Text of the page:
No fake news here!  If you asked 10 economists what the impact of the tax plan is to the general economy, you would get 11 answers!  In a nutshell the tax plan is meant to “juice” the economy by freeing up working capital from businesses. What does this mean for real estate owners regarding rates?  How will this tax plan “flow” through the economy and ultimately impact businesses and consumers?

The “theory” behind the tax cut is that businesses will reinvest this capital and therefore continue to drive the economy.   I emphasize the word “theory” since nobody really knows what is going to happen.  This is not tax reform as the tax code will only get more complex with the proposed changes.  Many of the provisions are set to “sunset” and therefore businesses likely will not make too many structural changes since long term the rules could change.  Furthermore, the economy is already running on all cylinders so what impact will a sudden influx of capital have?

The markets don’t seem to be buying the notion that the various tax changes will alter the growth of the economy over the long term.  The best indication of long term growth is 10-year treasuries.  Basically, treasuries price in future “growth”.  In a “growth” environment the economy would heat up, workers would be paid more, and businesses would be able to raise prices.  This equates to inflation; long term treasuries predict future inflation.  If the economy is really going to grow why have long term treasuries basically stagnated since the tax cuts were announced?   The market is clearly not buying the theory that economic growth will begin increasing due to the tax cuts.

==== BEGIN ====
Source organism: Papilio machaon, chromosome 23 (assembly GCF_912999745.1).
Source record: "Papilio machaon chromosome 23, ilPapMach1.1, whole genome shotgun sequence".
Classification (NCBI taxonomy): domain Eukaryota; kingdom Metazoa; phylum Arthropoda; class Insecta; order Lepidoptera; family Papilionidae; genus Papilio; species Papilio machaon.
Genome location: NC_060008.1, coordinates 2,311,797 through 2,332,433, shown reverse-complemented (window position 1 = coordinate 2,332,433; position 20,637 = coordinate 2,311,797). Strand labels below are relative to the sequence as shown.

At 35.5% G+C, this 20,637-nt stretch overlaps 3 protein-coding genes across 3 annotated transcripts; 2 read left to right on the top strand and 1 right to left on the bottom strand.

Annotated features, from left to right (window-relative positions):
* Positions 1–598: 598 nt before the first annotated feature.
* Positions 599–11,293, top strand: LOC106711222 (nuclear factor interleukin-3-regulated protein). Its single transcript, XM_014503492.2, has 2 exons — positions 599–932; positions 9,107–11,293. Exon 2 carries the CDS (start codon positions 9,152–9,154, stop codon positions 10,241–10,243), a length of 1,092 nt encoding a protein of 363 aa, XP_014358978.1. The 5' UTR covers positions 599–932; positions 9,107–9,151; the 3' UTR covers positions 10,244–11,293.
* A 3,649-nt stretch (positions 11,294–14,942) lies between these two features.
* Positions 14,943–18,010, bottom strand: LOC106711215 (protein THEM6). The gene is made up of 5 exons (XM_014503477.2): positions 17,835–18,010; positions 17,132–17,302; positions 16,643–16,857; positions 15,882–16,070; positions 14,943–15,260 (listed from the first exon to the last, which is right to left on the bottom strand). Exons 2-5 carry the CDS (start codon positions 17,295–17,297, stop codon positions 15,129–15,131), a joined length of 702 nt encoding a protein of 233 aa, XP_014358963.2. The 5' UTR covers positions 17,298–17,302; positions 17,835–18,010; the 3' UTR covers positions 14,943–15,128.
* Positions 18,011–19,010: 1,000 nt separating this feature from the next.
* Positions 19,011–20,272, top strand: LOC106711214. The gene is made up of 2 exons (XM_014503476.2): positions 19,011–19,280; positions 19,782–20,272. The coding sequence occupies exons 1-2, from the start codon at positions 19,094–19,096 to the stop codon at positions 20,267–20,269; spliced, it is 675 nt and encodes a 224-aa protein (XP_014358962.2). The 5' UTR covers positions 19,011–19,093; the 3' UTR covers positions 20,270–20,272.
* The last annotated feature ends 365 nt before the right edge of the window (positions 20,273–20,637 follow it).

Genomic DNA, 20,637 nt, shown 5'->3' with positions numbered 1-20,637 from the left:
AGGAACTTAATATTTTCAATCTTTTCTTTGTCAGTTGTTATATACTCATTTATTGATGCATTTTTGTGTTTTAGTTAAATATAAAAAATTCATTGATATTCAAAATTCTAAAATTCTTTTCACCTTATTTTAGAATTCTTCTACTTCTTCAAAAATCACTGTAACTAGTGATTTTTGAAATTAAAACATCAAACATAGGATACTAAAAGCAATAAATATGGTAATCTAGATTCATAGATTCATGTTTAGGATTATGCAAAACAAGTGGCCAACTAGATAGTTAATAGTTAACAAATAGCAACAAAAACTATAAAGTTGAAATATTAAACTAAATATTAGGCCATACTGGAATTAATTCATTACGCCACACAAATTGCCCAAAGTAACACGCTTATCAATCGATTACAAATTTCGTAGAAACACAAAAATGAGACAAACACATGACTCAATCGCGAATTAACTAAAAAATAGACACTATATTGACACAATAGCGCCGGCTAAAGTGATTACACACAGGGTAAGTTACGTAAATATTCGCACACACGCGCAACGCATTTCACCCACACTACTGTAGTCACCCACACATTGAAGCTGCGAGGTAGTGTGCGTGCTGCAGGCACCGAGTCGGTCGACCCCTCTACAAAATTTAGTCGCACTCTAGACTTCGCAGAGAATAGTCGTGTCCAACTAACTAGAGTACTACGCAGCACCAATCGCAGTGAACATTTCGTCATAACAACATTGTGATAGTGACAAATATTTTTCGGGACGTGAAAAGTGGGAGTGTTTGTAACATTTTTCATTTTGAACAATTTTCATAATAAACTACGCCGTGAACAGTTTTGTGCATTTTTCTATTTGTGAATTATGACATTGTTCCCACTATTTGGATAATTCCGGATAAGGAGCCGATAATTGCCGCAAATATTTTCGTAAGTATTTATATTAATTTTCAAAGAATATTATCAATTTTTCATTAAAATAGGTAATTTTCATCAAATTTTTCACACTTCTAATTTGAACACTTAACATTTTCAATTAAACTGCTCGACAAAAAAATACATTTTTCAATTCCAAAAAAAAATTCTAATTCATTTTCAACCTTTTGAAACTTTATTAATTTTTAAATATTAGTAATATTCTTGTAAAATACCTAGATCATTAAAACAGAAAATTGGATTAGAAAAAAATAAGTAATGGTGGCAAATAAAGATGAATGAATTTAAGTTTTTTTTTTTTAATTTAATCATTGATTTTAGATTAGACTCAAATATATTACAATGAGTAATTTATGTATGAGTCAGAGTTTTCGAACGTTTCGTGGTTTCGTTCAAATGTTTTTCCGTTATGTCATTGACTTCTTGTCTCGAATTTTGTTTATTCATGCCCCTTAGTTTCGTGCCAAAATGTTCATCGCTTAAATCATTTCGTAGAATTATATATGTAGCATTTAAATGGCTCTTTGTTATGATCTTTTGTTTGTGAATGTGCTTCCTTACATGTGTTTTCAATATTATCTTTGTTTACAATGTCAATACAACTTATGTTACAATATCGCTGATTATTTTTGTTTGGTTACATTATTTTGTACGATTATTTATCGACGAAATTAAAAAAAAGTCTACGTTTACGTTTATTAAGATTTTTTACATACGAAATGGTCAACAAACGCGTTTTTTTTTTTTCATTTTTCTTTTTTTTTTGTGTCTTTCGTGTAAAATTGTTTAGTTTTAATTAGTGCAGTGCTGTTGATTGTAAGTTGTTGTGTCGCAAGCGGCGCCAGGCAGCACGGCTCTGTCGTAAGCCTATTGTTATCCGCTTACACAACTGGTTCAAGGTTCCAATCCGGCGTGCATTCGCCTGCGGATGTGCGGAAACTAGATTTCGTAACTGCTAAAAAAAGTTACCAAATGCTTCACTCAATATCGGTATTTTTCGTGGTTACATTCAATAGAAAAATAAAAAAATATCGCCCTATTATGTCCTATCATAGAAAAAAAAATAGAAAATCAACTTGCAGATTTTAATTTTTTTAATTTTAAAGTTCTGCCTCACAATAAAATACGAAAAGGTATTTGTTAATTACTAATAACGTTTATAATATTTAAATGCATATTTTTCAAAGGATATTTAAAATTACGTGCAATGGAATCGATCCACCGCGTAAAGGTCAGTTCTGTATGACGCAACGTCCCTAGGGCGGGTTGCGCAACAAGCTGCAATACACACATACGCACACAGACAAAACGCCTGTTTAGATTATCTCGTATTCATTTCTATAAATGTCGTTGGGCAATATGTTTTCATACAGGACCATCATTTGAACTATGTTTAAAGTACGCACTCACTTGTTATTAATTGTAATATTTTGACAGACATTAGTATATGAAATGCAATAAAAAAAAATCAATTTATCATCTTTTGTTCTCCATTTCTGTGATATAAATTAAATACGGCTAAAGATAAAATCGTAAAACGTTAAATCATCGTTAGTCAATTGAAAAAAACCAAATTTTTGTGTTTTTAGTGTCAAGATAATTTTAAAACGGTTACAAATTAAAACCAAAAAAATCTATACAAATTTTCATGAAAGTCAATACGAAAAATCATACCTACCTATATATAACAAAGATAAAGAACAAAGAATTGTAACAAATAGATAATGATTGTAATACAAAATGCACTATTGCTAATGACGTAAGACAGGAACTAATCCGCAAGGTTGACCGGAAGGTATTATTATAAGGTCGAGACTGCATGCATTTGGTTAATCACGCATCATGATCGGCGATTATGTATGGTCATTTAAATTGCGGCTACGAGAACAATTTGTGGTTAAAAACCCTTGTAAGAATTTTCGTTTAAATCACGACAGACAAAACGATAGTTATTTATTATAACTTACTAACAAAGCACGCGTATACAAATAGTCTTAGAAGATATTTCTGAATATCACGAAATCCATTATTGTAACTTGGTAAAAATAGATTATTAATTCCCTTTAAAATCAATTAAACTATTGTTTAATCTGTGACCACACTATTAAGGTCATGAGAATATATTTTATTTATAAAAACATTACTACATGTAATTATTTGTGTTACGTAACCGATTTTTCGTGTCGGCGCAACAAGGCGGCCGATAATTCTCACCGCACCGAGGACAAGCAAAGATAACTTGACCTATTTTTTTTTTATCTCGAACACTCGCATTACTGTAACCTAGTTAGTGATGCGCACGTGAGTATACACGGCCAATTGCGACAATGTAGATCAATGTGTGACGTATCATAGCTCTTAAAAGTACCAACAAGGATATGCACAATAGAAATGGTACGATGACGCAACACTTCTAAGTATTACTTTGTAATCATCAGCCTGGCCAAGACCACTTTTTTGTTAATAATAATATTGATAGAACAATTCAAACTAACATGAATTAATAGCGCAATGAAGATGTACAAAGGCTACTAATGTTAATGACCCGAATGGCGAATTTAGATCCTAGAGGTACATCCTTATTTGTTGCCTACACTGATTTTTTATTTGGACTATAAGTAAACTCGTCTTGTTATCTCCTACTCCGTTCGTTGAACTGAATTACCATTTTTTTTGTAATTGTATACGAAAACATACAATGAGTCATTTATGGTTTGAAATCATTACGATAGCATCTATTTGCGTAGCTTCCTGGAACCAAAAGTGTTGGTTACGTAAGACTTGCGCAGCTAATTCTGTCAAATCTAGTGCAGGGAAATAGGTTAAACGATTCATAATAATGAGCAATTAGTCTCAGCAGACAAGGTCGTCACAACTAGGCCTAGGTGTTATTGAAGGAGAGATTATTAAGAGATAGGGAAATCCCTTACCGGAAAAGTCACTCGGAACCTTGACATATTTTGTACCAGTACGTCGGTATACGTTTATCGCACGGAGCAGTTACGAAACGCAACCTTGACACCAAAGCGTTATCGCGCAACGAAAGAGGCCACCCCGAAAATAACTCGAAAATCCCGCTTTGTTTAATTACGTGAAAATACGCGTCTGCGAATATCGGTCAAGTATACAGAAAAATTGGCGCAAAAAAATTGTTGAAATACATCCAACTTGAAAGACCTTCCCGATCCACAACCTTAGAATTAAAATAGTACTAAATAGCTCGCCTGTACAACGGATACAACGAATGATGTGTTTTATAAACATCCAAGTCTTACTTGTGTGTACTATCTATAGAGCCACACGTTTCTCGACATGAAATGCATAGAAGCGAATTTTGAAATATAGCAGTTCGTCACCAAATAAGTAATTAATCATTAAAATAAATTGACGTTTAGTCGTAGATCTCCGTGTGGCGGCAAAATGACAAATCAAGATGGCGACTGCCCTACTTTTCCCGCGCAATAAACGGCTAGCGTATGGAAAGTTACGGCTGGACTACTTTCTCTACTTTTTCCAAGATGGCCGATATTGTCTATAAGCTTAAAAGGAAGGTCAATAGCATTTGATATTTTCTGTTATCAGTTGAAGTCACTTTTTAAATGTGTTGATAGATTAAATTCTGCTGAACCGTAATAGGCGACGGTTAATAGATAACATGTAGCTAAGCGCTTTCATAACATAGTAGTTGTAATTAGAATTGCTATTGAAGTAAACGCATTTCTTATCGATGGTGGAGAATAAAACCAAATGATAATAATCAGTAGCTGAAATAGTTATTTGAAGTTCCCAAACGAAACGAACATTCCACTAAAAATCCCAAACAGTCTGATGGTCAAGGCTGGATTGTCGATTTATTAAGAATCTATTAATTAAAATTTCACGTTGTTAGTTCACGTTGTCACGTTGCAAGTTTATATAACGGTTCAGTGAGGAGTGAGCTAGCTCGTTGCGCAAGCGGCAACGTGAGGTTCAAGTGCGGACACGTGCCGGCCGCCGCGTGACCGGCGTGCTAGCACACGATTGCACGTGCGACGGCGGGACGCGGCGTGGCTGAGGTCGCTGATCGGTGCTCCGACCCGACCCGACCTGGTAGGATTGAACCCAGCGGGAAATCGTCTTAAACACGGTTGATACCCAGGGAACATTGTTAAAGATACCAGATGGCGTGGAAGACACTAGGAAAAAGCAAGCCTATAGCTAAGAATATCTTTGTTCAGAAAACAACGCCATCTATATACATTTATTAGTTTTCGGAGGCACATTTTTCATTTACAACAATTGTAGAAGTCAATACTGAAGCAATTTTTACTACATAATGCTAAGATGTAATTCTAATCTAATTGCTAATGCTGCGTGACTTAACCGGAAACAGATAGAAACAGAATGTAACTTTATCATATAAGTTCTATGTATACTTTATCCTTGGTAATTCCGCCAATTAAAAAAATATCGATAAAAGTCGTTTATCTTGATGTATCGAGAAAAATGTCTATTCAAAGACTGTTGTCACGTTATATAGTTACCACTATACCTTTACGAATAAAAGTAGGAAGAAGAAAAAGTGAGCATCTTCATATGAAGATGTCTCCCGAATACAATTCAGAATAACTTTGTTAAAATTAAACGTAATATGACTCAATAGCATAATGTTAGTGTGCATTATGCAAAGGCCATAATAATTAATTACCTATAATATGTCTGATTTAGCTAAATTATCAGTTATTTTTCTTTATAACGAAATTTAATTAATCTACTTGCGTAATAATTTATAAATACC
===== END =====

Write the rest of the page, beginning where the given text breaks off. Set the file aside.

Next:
Why are treasuries an important indicator?

In an inflationary environment, longer term treasuries would decrease (rates would increase since rates move inverse with price on bonds).   This has not occurred and therefore the market is telling us that something drastically different is anticipated.

Why does the timing matter?

Basic economics tells us that simulative policies should be used to spur growth when the economy is faltering.  As the economy improves, these simulative policies should be scaled back.  I think few would argue that in todays economy simulative policies are likely not needed since the economy is performing quite well with moderate growth and low inflation.  By spurring growth this late in an economic cycle there is a risk of overheating the market.  The market is unable to structurally go any faster and as more stimulus is added it further stresses the market.  For example, the employment rate is close to zero in many cities, as the economy heats up, inflation is likely to occur in the short term which leads to actions by the federal reserve to control the “heated” economy.

What will the federal reserve do?